It’s worth reviewing the Redis persistence documentation to understand the key advantages and disadvantages of each option.

If you’re not planning on having data persistence then set the value of save to ”” and comment out any other occurences of it:

# /etc/redis/redis.conf
# save 900 1
# save 300 10
# save 60 10000
save ""

If you want data persistence you’ll need to specify the data directory you want to use:

# /etc/redis/redis.conf
dir /var/lib/redis

Then create the data directory and set the permissions for it:

mkdir /var/lib/redis
chown redis:redis /var/lib/redis
chmod 770 /var/lib/redis

By default Redis will create snapshots (RDB) of your data to disk (/var/lib/redis/dump.rdb) when the following conditions are met:

  • Every 15 minutes if at least 1 key changed
  • Every 5 minutes if at least 10 keys changed
  • Every minute if at least 10000 keys changed

To change the default RDB options, you can set the save configuration option accordingly:

# /etc/redis/redis.conf
save <seconds> <changes>

The problem with snapshotting (RDB) is that if you accidentally kill the Redis server process, if the system’s power goes out, or if the system crashes, you’ll lose the latest data.

This is the key advantage of AOF persistence as the data is written to disk.

To enable AOF persistence set appendonly to yes:

# /etc/redis/redis.conf
appendonly yes

Then choose from one of the following options for how often the operations should be appended to file:

  • no: don’t fsync, just let the OS flush the data when it wants. Faster.
  • always: fsync after every write to the append only log. Slow, Safest.
  • everysec: fsync only one time every second. Compromise.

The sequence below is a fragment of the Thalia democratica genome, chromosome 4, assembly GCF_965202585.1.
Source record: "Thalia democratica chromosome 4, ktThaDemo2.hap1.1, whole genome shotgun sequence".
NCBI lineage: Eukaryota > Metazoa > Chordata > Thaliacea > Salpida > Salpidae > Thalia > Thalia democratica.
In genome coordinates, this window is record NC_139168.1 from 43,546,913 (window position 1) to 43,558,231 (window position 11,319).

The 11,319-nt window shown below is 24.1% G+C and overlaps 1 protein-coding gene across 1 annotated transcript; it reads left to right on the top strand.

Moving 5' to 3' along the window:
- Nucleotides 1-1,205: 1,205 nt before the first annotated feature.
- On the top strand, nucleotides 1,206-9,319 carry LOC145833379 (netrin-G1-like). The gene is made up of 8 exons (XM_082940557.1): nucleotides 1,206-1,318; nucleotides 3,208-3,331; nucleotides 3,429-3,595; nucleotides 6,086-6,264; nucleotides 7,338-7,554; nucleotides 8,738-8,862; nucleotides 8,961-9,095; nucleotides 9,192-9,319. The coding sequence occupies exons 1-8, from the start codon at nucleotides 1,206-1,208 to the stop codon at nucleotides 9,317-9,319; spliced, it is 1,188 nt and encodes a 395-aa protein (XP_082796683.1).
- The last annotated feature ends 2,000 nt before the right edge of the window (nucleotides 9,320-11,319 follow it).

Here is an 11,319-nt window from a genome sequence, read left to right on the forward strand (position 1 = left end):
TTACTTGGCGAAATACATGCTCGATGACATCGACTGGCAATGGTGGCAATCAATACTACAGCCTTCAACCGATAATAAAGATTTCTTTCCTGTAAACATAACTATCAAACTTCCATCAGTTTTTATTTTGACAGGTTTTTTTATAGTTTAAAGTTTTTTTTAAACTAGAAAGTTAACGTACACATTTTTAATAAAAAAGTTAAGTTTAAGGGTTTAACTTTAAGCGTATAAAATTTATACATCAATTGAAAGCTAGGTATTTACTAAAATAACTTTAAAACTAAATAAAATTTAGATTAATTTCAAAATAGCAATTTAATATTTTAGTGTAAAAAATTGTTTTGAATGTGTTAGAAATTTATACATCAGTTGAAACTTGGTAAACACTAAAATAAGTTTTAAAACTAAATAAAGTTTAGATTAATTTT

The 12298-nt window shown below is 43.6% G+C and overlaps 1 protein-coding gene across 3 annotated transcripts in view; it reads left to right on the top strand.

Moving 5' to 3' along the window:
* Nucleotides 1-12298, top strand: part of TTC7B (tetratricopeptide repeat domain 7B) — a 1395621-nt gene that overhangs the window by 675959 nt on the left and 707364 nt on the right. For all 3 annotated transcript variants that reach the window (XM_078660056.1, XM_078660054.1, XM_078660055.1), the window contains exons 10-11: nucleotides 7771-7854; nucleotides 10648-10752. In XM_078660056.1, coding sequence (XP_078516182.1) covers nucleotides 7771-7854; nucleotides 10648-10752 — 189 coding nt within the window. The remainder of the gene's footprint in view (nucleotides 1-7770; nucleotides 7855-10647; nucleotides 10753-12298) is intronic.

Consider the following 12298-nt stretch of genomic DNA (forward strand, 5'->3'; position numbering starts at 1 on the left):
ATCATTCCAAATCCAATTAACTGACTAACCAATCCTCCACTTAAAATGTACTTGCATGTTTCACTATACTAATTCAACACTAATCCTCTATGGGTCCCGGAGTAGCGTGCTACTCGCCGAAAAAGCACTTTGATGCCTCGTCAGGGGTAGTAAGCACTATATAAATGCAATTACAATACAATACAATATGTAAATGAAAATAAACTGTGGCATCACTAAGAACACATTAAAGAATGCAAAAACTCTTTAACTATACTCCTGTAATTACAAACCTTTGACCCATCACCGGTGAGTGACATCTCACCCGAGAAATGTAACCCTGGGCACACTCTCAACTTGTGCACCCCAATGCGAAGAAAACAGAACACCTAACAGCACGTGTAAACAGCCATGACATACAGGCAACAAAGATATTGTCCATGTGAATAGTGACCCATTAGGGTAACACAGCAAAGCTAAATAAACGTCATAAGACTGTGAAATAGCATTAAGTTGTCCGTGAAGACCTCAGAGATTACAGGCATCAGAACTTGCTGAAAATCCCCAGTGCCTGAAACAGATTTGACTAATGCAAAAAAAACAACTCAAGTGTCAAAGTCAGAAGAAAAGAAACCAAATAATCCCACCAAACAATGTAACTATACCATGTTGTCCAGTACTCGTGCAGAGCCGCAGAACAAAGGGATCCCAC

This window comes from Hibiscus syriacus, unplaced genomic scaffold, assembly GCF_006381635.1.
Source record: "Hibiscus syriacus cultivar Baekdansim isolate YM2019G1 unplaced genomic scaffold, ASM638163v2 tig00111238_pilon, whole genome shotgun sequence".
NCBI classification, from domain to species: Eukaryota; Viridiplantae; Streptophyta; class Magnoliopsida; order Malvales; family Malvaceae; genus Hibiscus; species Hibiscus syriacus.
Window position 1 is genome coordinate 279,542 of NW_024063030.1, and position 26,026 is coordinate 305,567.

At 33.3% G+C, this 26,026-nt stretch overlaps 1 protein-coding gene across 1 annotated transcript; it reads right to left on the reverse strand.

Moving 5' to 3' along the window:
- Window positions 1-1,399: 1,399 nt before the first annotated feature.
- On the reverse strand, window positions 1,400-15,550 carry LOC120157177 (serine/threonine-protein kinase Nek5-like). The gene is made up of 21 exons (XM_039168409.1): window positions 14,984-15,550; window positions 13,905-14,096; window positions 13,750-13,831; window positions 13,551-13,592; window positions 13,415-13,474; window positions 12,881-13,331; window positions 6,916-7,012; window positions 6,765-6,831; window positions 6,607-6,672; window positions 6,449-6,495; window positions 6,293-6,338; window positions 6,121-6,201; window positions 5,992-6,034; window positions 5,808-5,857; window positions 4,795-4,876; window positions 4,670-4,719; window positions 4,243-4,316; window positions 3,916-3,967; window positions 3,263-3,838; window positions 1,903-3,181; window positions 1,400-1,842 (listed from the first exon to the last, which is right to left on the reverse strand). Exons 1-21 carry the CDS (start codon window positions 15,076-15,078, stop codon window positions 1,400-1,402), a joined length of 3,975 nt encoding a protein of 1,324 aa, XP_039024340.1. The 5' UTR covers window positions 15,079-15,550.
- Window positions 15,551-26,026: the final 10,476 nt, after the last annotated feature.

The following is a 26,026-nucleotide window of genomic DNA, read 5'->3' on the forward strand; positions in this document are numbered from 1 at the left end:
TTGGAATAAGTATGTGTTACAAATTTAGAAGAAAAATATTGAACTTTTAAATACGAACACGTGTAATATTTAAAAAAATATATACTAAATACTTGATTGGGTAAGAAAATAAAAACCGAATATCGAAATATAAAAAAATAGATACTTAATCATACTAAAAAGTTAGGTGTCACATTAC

# /etc/redis/redis.conf
appendfsync everysec

Limit memory usage

You’ll need to set a maximum memory usage limit for Redis. If there’s no limit set, Redis will continue to store more and more data, potentially consuming more memory than is available on your system. This can lead to nasty unexpected behavior and even cause your server to crash.

Set the maximum memory usage with the maxmemory option:

# /etc/redis/redis.conf
maxmemory 500mb

You’ll also need to instruct Redis what to do when it has reached the maximum memory usage limit:

# /etc/redis/redis.conf
maxmemory-policy noeviction

There’s a few different policy options available:

# volatile-lru -> Evict using approximated LRU among the keys with an expire set.
# allkeys-lru -> Evict any key using approximated LRU.
# volatile-lfu -> Evict using approximated LFU among the keys with an expire set.
# allkeys-lfu -> Evict any key using approximated LFU.
# volatile-random -> Remove a random key among the ones with an expire set.
# allkeys-random -> Remove a random key, any key.
# volatile-ttl -> Remove the key with the nearest expire time (minor TTL)
# noeviction -> Don't evict anything, just return an error on write operations.
# LRU means Least Recently Used
# LFU means Least Frequently Used

Run Redis as System Service

Systemd requires Redis to run non-daemonized:

# /etc/redis/redis.conf
daemonize no

Have Redis run under systemd:

# /etc/redis/redis.conf
supervised systemd

Create a Redis systemd service file:

# /etc/systemd/system/redis.service
Description=Redis Server

ExecStart=/usr/local/bin/redis-server /etc/redis/redis.conf
ExecStop=/usr/local/bin/redis-cli shutdown